It’s time for our fifth installment of the series, well it is actually a good piece past time. Last time I wrote, it was December 1st and it was in the 70’s. It has been 11 days since I wrote the article on "consideration." I’m going to choose as my excuse the fact that during the intervening time our temperatures here in Atlanta have gotten down into the teens. Since yesterday it was in the low 60’s and today we should have more of the same, I am sufficiently thawed out to continue the series. You will recall [if it hasn’t been too long] that I am writing a series that was inspired by my friends over at ItzBigBlog who wrote on the Candidate Bill of Rights. I did a critique of their series in on of my own that focused on Candidate Rights. This series is designed to help job seekers understand how to interact with recruiters so that their relationship will be solid and fruitful. Today’s topic is "consistency."
Consistency – Decisions to accept or reject offers will be made on the basis of facts and parameters discussed with the recruiter prior to the candidate receiving an offer. There will be no eleventh hour â€œgotta havesâ€ that are sprung on the recruiter.
There will be some of you, probably job seekers, who will have no idea what I’m talking about in the sentence above. There will be some of you, great recruiters, whose stomachs will turn as you remember the candidate who managed to go through every interview with flying colors and when it came to offer time, sprung the fact that he wouldn’t move to the company’s headquarters and all along planned to use the offer as a bargaining chip to get the company to allow him to commute cross country. There will be others, some recruiters, who have much too much familiarity with the topic because they don’t work to avoid it. So let me explain it to you simply. Job seekers who enter into the process of obtaining a new position through the efforts of a recruiter must be truthful about all aspects of what it would take for them to accept an offer.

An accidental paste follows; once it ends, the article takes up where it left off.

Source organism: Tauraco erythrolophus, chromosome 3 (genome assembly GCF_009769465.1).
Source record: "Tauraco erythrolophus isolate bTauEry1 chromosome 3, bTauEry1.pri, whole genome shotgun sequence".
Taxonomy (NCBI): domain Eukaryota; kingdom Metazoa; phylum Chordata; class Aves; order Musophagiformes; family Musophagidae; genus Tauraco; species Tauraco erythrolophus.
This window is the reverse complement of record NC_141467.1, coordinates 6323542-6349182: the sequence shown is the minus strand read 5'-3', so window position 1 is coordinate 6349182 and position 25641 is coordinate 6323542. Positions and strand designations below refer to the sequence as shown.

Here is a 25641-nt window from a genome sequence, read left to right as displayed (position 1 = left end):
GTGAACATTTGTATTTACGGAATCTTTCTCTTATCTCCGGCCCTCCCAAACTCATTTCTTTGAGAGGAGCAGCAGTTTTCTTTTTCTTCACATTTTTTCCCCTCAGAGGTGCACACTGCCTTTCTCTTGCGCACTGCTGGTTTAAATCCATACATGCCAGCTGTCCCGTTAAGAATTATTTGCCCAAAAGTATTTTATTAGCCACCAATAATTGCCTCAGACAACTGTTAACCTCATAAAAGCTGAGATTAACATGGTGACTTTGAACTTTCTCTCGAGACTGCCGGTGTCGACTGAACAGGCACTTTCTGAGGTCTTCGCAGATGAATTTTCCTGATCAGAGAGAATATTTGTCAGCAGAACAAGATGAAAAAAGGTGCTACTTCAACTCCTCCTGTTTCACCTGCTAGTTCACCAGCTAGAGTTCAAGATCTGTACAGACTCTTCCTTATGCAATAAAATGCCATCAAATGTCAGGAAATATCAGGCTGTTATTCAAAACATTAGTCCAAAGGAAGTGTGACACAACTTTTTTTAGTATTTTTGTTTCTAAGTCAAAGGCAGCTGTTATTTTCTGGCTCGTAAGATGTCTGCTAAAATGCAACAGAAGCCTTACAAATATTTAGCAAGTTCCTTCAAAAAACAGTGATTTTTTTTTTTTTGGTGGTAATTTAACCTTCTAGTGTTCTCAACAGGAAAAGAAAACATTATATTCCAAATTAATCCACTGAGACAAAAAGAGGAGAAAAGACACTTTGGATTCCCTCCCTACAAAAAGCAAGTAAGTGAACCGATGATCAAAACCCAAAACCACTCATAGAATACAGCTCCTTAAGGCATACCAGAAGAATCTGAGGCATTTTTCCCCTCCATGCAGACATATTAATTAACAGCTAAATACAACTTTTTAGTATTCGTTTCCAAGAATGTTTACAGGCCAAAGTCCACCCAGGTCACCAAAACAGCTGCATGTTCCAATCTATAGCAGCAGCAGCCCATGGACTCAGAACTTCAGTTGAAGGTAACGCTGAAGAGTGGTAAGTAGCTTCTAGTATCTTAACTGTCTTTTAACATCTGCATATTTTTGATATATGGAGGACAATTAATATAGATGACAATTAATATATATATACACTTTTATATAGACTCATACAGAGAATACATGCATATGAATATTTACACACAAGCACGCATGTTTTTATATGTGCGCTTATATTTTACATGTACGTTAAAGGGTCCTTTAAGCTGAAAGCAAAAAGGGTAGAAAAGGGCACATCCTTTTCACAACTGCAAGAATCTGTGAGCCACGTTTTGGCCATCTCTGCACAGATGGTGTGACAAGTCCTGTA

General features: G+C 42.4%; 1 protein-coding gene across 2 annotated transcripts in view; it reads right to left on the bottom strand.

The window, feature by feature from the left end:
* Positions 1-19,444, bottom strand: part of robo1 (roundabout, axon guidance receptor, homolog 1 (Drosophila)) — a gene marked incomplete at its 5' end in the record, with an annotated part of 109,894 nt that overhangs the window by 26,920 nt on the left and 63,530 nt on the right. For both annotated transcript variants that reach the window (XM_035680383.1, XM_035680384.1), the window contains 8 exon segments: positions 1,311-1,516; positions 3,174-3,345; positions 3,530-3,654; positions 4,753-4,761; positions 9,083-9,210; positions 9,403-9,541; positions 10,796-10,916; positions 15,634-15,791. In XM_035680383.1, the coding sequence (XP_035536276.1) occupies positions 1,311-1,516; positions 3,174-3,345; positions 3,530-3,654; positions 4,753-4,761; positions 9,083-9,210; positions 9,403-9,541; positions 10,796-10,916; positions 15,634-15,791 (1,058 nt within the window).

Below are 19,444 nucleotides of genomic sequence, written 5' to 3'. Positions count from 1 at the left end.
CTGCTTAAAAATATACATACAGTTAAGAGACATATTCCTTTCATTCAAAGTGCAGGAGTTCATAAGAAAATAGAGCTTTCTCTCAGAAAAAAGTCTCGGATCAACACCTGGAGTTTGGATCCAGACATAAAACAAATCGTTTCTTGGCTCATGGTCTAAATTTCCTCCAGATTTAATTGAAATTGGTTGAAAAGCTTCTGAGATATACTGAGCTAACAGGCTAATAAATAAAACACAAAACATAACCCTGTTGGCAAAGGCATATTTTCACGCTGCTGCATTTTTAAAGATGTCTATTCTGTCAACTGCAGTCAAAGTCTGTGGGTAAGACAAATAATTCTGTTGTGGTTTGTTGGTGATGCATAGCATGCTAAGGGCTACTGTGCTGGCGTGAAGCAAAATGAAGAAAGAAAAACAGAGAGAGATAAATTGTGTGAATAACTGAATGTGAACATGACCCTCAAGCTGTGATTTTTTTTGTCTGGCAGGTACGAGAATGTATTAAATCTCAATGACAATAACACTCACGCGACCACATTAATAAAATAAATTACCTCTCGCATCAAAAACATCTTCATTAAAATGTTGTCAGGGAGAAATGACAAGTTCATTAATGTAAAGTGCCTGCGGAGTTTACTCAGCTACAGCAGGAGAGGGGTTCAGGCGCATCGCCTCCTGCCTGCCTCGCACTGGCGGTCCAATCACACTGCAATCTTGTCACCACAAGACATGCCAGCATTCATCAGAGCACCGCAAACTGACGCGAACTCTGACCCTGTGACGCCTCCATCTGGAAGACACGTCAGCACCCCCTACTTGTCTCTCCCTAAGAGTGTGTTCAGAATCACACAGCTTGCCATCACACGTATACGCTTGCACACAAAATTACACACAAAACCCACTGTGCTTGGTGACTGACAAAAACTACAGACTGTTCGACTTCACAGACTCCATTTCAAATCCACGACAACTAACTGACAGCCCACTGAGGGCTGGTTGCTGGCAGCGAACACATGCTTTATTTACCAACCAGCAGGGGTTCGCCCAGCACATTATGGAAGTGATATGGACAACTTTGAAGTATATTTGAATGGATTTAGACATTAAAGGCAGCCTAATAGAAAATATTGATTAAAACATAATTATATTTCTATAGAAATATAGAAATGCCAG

There is an onus on the recruiter to delve deeply into all aspects of what would make an acceptable offer for the candidate. The great recruiter knows his candidate very well, what motivates him or her to look, what the candidate dislikes about his or her current work situation, what they do and don’t like, what they need more of and what they need less of. The great recruiter will probe about any family situation, special needs for kids, whether or not there is another wage earner to be considered. The great recruiter will understand what kind of company culture the candidate is looking for, what his career goals are and what the company must provide in terms of growth opportunities. The great recruiter has spent quite a bit of time getting to know what it is that qualifies a company as a good fit for the candidate. Yes, you heard me right, but for those not paying attention, I’ll repeat it –
"The great recruiter spends quite a bit of time getting to know what qualifies a company as a good fit for the candidate."